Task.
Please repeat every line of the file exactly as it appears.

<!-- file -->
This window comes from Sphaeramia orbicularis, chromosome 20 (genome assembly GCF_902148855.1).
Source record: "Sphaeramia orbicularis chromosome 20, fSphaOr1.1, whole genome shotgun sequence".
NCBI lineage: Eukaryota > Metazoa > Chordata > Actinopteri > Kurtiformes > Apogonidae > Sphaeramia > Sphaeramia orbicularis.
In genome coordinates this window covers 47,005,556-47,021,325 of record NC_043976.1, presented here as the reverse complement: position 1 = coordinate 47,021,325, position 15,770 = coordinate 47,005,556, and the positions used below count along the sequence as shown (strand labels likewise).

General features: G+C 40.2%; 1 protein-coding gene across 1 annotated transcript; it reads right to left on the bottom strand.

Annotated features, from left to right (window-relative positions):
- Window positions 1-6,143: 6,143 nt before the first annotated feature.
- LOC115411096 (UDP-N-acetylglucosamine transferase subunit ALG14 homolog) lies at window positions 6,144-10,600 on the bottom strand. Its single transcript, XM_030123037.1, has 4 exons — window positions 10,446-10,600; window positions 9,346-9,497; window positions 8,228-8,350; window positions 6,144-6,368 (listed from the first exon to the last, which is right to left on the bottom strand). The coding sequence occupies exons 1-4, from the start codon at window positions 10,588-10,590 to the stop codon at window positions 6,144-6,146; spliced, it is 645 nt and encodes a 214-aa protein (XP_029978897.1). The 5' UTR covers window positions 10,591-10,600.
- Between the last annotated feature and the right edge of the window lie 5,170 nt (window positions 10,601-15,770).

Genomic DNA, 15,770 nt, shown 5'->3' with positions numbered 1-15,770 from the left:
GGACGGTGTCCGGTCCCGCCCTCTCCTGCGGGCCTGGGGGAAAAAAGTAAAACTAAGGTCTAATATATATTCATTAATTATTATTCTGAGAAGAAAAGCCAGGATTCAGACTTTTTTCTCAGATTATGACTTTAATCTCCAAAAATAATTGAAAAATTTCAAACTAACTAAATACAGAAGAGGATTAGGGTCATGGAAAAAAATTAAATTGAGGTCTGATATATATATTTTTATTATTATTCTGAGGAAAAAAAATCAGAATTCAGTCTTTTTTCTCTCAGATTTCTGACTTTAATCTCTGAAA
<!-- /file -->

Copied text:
This window comes from Sphaeramia orbicularis, chromosome 20 (genome assembly GCF_902148855.1).
Source record: "Sphaeramia orbicularis chromosome 20, fSphaOr1.1, whole genome shotgun sequence".
NCBI lineage: Eukaryota > Metazoa > Chordata > Actinopteri > Kurtiformes > Apogonidae > Sphaeramia > Sphaeramia orbicularis.
In genome coordinates this window covers 47,005,556-47,021,325 of record NC_043976.1, presented here as the reverse complement: position 1 = coordinate 47,021,325, position 15,770 = coordinate 47,005,556, and the positions used below count along the sequence as shown (strand labels likewise).

General features: G+C 40.2%; 1 protein-coding gene across 1 annotated transcript; it reads right to left on the bottom strand.

Annotated features, from left to right (window-relative positions):
- Window positions 1-6,143: 6,143 nt before the first annotated feature.
- LOC115411096 (UDP-N-acetylglucosamine transferase subunit ALG14 homolog) lies at window positions 6,144-10,600 on the bottom strand. Its single transcript, XM_030123037.1, has 4 exons — window positions 10,446-10,600; window positions 9,346-9,497; window positions 8,228-8,350; window positions 6,144-6,368 (listed from the first exon to the last, which is right to left on the bottom strand). The coding sequence occupies exons 1-4, from the start codon at window positions 10,588-10,590 to the stop codon at window positions 6,144-6,146; spliced, it is 645 nt and encodes a 214-aa protein (XP_029978897.1). The 5' UTR covers window positions 10,591-10,600.
- Between the last annotated feature and the right edge of the window lie 5,170 nt (window positions 10,601-15,770).

Genomic DNA, 15,770 nt, shown 5'->3' with positions numbered 1-15,770 from the left:
GGACGGTGTCCGGTCCCGCCCTCTCCTGCGGGCCTGGGGGAAAAAAGTAAAACTAAGGTCTAATATATATTCATTAATTATTATTCTGAGAAGAAAAGCCAGGATTCAGACTTTTTTCTCAGATTATGACTTTAATCTCCAAAAATAATTGAAAAATTTCAAACTAACTAAATACAGAAGAGGATTAGGGTCATGGAAAAAAATTAAATTGAGGTCTGATATATATATTTTTATTATTATTCTGAGGAAAAAAAATCAGAATTCAGTCTTTTTTCTCTCAGATTTCTGACTTTAATCTCTGAAA